Collection of scripts for command-line development on Linux
Switch branches/tags
Nothing to show
Clone or download
Fetching latest commit…
Cannot retrieve the latest commit at this time.
Failed to load latest commit information.

Unix is my IDE

This repository contains a small collection of scripts that may be useful for command-line development on Linux.


  • Perl5, version 5.12 or better (tested with v5.24).

  • GNU userland, in particular Bash and findutils. For example, we use non-POSIX compliant options for xargs. Pull Requests for other platforms welcome.

  • The “standard” file implementation as commonly used on BSDs and Linux, not a POSIX-compliant substitute.

  • The Ack search tool (


Clone this repo, then set your PATH variable to point here. E.g. add this line to the end of your ~/.bashrc:


If you only want to use a single tool:

  • create a directory that is in your PATH, and from there point a symlink at the script you want to use.
  • add a shell alias for that script to your ~/.bashrc.


Each script contains a small help message. Either read the source code, or run it with the --help parameter to read usage information.


Finds TODO comments in your code.

This script searches through the given files for TODO comments. A TODO comment is any line that includes "TODO", "FIXME", or "XXX". Yes, there will be false positives. For each occurrence, the location and context is printed and color-highlighted.

To select which files are searched, you can specify command line arguments which are then passed to ack-grep, so read the Ack docs for acceptable flags. For example, --perl will only search Perl source files.

Example: search for to-do comments in all Perl source files found inside the "lib" folder:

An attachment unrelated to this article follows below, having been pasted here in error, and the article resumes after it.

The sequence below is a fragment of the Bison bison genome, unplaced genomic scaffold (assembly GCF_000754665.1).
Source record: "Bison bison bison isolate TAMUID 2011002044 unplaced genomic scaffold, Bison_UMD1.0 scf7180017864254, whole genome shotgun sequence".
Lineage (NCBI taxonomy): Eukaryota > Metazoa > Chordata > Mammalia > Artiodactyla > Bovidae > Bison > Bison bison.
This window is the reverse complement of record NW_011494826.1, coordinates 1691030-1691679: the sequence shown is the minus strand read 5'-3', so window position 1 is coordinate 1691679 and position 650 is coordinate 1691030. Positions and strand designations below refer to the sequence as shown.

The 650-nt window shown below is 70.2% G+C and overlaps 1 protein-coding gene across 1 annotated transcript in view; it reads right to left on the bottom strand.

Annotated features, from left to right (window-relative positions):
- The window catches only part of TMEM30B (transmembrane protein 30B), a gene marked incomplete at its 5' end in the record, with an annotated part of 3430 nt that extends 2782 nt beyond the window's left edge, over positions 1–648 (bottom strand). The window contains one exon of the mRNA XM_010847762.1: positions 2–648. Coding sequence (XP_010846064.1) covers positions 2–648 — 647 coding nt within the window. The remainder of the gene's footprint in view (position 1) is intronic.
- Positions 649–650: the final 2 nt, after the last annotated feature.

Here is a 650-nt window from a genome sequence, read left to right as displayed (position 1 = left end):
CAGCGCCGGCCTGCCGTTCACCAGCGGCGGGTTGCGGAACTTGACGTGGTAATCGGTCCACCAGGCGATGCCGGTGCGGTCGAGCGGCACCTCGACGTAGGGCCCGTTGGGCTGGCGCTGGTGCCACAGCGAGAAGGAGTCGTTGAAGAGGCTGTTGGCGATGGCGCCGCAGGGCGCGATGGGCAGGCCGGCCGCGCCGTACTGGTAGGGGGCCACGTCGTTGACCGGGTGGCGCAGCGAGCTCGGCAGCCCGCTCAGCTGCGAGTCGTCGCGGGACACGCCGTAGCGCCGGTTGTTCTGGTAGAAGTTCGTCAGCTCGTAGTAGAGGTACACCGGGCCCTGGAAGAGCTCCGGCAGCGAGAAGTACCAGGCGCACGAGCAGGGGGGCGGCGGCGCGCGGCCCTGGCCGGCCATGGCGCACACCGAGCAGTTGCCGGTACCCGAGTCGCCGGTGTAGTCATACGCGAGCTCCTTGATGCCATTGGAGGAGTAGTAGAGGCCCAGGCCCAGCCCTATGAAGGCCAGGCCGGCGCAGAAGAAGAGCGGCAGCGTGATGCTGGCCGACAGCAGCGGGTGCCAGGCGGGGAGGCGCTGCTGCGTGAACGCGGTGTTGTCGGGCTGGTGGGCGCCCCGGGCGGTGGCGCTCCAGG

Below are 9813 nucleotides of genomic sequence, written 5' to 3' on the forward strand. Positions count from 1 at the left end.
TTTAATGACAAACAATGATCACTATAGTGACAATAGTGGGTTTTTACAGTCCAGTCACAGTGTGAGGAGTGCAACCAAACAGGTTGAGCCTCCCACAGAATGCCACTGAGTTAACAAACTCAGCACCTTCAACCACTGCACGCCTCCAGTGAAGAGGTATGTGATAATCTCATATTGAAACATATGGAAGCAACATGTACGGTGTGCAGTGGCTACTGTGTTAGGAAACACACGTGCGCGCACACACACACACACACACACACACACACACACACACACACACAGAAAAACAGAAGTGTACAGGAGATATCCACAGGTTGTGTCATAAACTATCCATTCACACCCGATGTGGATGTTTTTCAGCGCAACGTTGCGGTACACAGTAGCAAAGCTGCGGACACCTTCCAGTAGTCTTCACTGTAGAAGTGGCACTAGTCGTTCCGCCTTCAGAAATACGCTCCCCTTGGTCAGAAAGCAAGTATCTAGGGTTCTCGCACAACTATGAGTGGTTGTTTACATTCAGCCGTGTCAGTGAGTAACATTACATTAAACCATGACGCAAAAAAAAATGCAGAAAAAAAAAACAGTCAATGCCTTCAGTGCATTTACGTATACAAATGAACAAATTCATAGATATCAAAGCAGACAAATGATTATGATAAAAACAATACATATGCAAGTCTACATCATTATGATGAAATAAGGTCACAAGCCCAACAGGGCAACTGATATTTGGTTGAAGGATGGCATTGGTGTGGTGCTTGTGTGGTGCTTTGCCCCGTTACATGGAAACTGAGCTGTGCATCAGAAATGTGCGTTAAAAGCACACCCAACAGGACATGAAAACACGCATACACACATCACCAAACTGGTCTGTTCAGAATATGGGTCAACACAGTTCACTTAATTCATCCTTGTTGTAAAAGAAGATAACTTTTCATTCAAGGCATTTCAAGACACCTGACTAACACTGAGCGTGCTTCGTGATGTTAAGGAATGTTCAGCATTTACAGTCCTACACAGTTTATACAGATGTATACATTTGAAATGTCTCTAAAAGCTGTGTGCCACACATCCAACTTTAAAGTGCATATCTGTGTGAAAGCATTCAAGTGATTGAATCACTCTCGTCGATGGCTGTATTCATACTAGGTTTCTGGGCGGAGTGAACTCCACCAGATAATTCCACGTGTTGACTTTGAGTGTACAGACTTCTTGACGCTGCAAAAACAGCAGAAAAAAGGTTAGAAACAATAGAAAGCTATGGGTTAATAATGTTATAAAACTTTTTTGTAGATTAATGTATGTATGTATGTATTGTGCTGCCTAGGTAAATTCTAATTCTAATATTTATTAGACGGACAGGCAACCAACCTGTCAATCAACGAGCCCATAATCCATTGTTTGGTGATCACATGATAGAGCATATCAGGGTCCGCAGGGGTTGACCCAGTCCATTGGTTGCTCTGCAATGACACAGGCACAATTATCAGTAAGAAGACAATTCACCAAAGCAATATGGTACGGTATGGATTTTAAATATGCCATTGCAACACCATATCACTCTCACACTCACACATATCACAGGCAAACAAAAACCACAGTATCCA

$ find-todo lib --perl


Find Vim swapfiles, and delete them if requested.

Example: list all swapfiles in the lib directory:

$ find-vim-swapfiles lib

Example: delete all swapfiles under the current directory:

$ find-vim-swapfiles --remove-all


Start an editor with all tracked files in a Git repository.

The current working directory must be inside the working dir of a Git repo. Then, an editor is launched with files that

  • are tracked by Git,
  • are under the current working directory, and
  • are text files, as determined by their MIME type.

The editor is determined by the $EDITOR environment variable, or can be specified on the command line. The command line may also include extra args for your editor, e.g. additional files you want to open. The editor must be able to process a list of files given on the command line.

Example: normal usage:

$ open-git-project

Example: specifying an editor and extra files:

$ open-git-project gvim newfile.txt ../other-file.txt

Stability Policy

None. Breaking changes may happen at any time. Consider pinning a version if you need stability.


If you find any bugs, open an issue on GitHub. Please explain:

  • what you did
  • what you expected to happen
  • what actually happened (e.g. please copy and paste any error messages)
  • relevant system configuration

If you can create a small test script to reproduce the error, that makes helping you a lot easier.

I'll try to acknowledge the issue within a week, but remember this is just a hobby project, so: no promises.


You are welcome to contribute via pull requests for

  • bug fixes and style improvements
  • better portability
  • better documentation
  • better features
  • additional scripts in a similar spirit

If you have an idea for new functionality, please open an issue first to discuss the topic.


Copyright 2017 Lukas Atkinson

Each script in this collection has its own license. See their source code for details. License index:

  • find-todo: GPLv3+
  • find-vim-swapfile: Apache License 2.0
  • open-git-project: Apache License 2.0